Clouds are thick across Central Alabama on this Sunday afternoon. There is some fog as well as low level moisture is starting to seep into the area from the south, warming those dewpoints. We will be in the upper 40s overnight.
There is a surface low along the coast of the Florida Panhandle, sliding east. The main surface low is building to the east of Brownsville this afternoon. It will bring the main rain and storms tomorrow night.
In between, we remain in a strong southwesterly flow aloft. It is shaking out a few showers from time to time.
There is a confluence zone right along I-59 that is leading to some enhanced enhanced showers along I-59 near and northeast of Meridian. These heavier showers will move across areas along and south of I-20 over the next few hours.
As the surface low moves northeast, additional moisture will surge into Alabama from the south and more showers will start arriving later tonight. Expect waves of rain tomorrow, with thunder eventually being mixed in.
if the warm front comes far enough north, storms could be strong tomorrow night with a few reports of damaging winds or even isolated tornadoes. The main severe weather threat is from Moundville to Clanton to Auburn and back to the south.
Rainfall amounts should be around 1.25 inches through Tuesday morning.
An arctic surge will arrive Thursday with a chance of a few showers, but not much beneficial rain. Highs on Friday will remain in the 30s mostly with a few spots across North Alabama not getting above freezing. We will be in the lower 20s by Saturday morning.
Rain is about to end in the Birmingham metro area, but not before leaving 1.74 inches at my house in Vestavia for a three day total of 3.40 inches. Thank you!
The tornado watch was allowed to expire at 10 a.m. and was not reissued for western Alabama. A new tornado watch was just issued for Barbour, Bullock, Chambers, Elmore, Lee, Lowndes, Macon, Montgomery, Pike, Randolph, Russell and Tallapoosa Counties till 5:00 PM CST.
There are warnings ahead of the line in South Alabama, for parts of Wilcox, Monroe, Butler and Conecuh Counties. There is a slight risk severe weather outlook for areas east of a line from Centre to Clanton to Grove Hill, but that will shoved eastward along with the storms all day. Storms could become severe ahead of the line as the airmass destabilizes with daytime heating over southeastern portions of the area.
National Weather Service survey teams from Birmingham and Huntsville are going over the damage from last nights storms. In the Tennessee Valley, three people died and four children were critically injured in the Rosalie area of Jackson county by an apparent tornado. The same tornado damaged 60 structures in the Ider community in DeKalb County, with possibly 25 destroyed. There were approximately injuries with 10 individuals still hospitalized.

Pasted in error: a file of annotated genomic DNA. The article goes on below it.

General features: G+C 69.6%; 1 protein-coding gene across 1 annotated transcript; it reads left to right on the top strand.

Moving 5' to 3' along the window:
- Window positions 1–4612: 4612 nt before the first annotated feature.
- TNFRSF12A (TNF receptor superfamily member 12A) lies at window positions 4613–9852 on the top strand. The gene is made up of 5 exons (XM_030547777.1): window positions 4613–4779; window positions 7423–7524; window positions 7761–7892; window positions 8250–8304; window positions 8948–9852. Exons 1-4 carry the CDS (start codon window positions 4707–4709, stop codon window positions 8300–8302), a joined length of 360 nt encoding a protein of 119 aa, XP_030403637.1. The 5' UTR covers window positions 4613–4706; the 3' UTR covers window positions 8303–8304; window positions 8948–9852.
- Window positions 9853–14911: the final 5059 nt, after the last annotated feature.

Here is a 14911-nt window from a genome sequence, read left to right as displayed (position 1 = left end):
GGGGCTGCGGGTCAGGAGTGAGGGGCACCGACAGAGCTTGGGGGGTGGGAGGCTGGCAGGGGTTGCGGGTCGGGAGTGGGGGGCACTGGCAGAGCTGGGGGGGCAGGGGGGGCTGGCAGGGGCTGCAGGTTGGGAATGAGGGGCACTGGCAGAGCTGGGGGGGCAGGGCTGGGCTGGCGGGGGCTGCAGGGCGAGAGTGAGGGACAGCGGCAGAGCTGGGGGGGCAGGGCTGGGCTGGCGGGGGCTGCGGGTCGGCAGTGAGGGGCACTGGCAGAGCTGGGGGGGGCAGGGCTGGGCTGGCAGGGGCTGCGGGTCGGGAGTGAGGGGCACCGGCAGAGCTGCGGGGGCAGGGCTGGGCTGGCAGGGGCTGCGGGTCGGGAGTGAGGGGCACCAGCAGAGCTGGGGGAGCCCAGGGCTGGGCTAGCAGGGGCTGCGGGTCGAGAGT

Birmingham Survey Team 1 has confirmed a tornado in Pickens County north of US 82 on CR 35. No determination on length/width, but so far it is at EF1 strength.
Birmingham Survey Team 2 has confirmed tornado damage in Winston County in the Arley area and towards the Helicon FD. So far that looks like EF1 damage.
The NWS has cleared Walker, Greene and Sumter Counties from the tornado watch.
The watch continues until 10 a.m. for the narrow strip of counties outlined in purple.
The line of rain and some thunder continues to push eastward. The heaviest rain is just entering the Birmingham Metro area at this time. The line is progressing, so the heaviest rain will last about 20 minutes with a general rain for about an hour behind it.
The line moving a little faster now unfortunately means the rain won’t last as long as we had hoped. Still, you could pick up one half inch of rain pretty quickly with up to an inch in the general rainfall.
Flash flood warnings continue for Cullman, Marshall, Madison, Morgan, DeKalb and Jackson Counties. A large part of North Alabama north of I-59 picked up 1-5 inches overnight with the heaviest rain over the northwestern quarter of the state.
Our line of storms is growing in size and intensity early this morning. It extends from near Huntsville to Winfield in Marion County to near Columbus MS to Jackson and into Central Louisiana.
There are several severe thunderstorm warnings across the Tennessee Valley and one tornado along the Tennessee borer in Jackson County.
There are no discrete storms ahead of the main line now, and hence less in the way of warnings. But there is still a decent supply of instability and strong wind shear ahead of the line of storms, so severe weather is still possible, including tornadoes. A tornado watch remains in effect until 5 a.m. Additional tornado watches will be required later this morning almost certainly.
Cloud tops are cooling over southwestern Mississippi, where the storms are becoming quite strong. As these storms continue to expand and grow, heavy rains will become a threat as they expand northeastward. This heavy rain could spread into Central Alabama later this morning. We need the rain, but hopefully it won’t come at the expense of flash flooding.
There is also a second confluent zone developing ahead of the main line along and south of I-59 in West Alabama. This could spell more heavy rain with time.
The NWS is not going to issue a warning for the storm moving into Pickens County right now.
It is approaching Macedonia in NW Pickens County.
It is the one isolated storm ahead of the now nearly solid squall line. It will pass just west of Reform it appears.
The storm is weaker but we will be monitoring it.